How precious are your thoughts about me, O God! They are innumerable! I can't even count them; they outnumber the grains of sand!" (Psalm 139:17-18b)

"'For I know the plans I have for you,' says the LORD. 'They are plans for good and not for disaster, to give you a future and a hope.'" (Jeremiah 29:11)

The relationship we have with God can actually be aided by the technology.  But it depends on how we use it.  Just like life itself, what we do with it is up to us – we can choose to follow path A or path B.  Modern technology keeps us connected 24/7, and we could say that through technology we can be connected to God 24/7, but I don’t really believe that.  It may not be the best way to go.  Here’s why:  If our purpose is to transform, deepen, and expand the human soul so that it is connected to God, we must have methods to do that.  Cultures and religions of all kinds have various forms of prayer and meditation that can help us to know God more deeply.  Meister Eckart, the late-13th century mystic put it this way:  If a soul wants to know God it cannot do so in time for so long as the soul is conscious of time it cannot know God.  Jesus put it this way:  Therefore do not worry about tomorrow for tomorrow will worry about itself.  We cannot be tied to the mechanical clock, or the digital clock, or Fios time, or our smart phones.  We must be in God’s time.  God’s time doesn’t operate on the mechanical clock, or the digital clock. 

         Don’t get me wrong.  I will never argue that technology gets in the way of my thinking about God.  I get two daily text messages every day offering a prayer from the United Church of Christ.  It stops me in my tracks, and turns my focus toward God.  The mobile applications we use on our smart phones or computers allow and encourage personal prayer and the study of scripture, or allow for religious observance across the confines of space, accessing holy sites that are otherwise difficult to reach.  The Wailing Wall in Jerusalem is one of the examples.  Websites such as sms2wall.com charge $1 per text message to print up your messages and prayers and place them in the cracks of the wall.  It’s a virtual faith experience.  And I think that God doesn’t care how we get there as long as we get there.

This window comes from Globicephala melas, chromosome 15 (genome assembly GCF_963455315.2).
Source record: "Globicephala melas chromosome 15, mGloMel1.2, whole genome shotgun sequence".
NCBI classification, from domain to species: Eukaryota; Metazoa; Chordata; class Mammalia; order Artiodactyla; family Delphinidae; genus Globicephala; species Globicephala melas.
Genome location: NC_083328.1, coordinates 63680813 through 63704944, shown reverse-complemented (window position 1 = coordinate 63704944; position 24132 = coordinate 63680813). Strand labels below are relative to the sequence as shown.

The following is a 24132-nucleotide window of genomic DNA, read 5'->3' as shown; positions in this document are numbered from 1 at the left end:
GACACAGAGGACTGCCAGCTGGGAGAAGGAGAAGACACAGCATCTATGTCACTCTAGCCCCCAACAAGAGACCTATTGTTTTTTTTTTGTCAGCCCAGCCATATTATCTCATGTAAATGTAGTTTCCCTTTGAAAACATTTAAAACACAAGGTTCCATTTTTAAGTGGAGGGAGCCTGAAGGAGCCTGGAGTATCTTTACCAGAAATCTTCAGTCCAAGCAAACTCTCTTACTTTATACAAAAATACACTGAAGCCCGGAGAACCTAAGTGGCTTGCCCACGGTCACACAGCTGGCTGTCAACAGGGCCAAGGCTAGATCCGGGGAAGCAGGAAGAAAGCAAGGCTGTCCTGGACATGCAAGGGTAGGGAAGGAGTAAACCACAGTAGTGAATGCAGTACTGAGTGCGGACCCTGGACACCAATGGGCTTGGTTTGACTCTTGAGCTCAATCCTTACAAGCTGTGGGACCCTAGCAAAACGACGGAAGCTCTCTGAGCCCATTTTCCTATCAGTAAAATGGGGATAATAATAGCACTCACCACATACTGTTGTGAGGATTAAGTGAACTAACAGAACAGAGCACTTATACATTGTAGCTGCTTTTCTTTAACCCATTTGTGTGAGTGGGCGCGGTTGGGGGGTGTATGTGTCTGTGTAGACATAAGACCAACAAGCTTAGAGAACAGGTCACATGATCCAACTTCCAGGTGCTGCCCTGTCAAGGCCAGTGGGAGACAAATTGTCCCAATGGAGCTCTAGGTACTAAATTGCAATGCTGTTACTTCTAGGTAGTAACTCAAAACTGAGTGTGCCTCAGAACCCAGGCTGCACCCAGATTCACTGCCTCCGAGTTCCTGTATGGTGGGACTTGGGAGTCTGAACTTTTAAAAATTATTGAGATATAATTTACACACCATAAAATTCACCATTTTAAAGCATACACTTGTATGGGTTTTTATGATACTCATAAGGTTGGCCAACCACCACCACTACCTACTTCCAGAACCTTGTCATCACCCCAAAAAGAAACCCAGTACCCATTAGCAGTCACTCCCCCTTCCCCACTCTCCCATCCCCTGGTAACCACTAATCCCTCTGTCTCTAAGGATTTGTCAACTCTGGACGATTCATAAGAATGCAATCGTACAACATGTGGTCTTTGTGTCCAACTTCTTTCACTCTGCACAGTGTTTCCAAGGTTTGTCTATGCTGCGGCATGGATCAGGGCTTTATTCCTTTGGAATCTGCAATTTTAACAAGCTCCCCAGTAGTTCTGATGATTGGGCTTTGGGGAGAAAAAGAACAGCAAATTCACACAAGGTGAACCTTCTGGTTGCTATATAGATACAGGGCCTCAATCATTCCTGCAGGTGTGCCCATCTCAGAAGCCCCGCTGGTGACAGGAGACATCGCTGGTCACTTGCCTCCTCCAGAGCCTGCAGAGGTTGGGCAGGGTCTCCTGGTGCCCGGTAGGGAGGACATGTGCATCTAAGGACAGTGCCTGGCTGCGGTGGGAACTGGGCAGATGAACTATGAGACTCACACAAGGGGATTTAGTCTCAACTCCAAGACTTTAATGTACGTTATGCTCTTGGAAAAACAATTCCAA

Still, it’s about the responsibility of how we get there that matters.  Cultural pressures to treat technology as the be-all and end-all is difficult to resist.  Walter Brueggemann says “This unmitigated praise of buoyant cultural religion forces upon us a falseness about which we still know better.”  We know better, deep in our souls that our God is not in that smart phone even though the culture might make it look like a god.   We need to be aware that technological presence can substitute for physical presence, but only as a second-tier alternative.  There’s nothing that can compare to the touch of a mother’s hand, or gazing deeply into another’s eyes, or sharing a smile, or sitting against a tree in the woods and feeling the bark scratch your back.  You can’t do that through glass fibers.  Technology is a second-tier alternative that needs to be used with discretion and self-discipline.  We need to be sure to use technology and not be used by it.  Discretion and self-discipline will help us care for God’s greatest creation, us. 

         So use technology, don’t abuse it.  Use technology, don’t be abused by it.  Honor the God who created us with the ability to develop that which can take us farther away, and did so with enough faith, love, and confidence to know that we would be faithful to God.  May we live up to those expectations and live into that truth.   Amen.

Don’t deprive the world of your fullness

What if we

carried it around in our purses or pockets?

turned back to get it if we forgot it ?

flipped through it several times a day ?

spent an hour or more, using it ?

used it to receive messages from the text ?

treated it like we couldn' t live without it ?

gave it to kids as a gift ?

used it as we travelled ?

used it in case of emergency ?

Oh, and a few more things !

unlike our cell phones.........one plan fits all........unlimited usage........

......no roaming charges.........you always get reception......no weak signals

What would God’s Facebook page look like?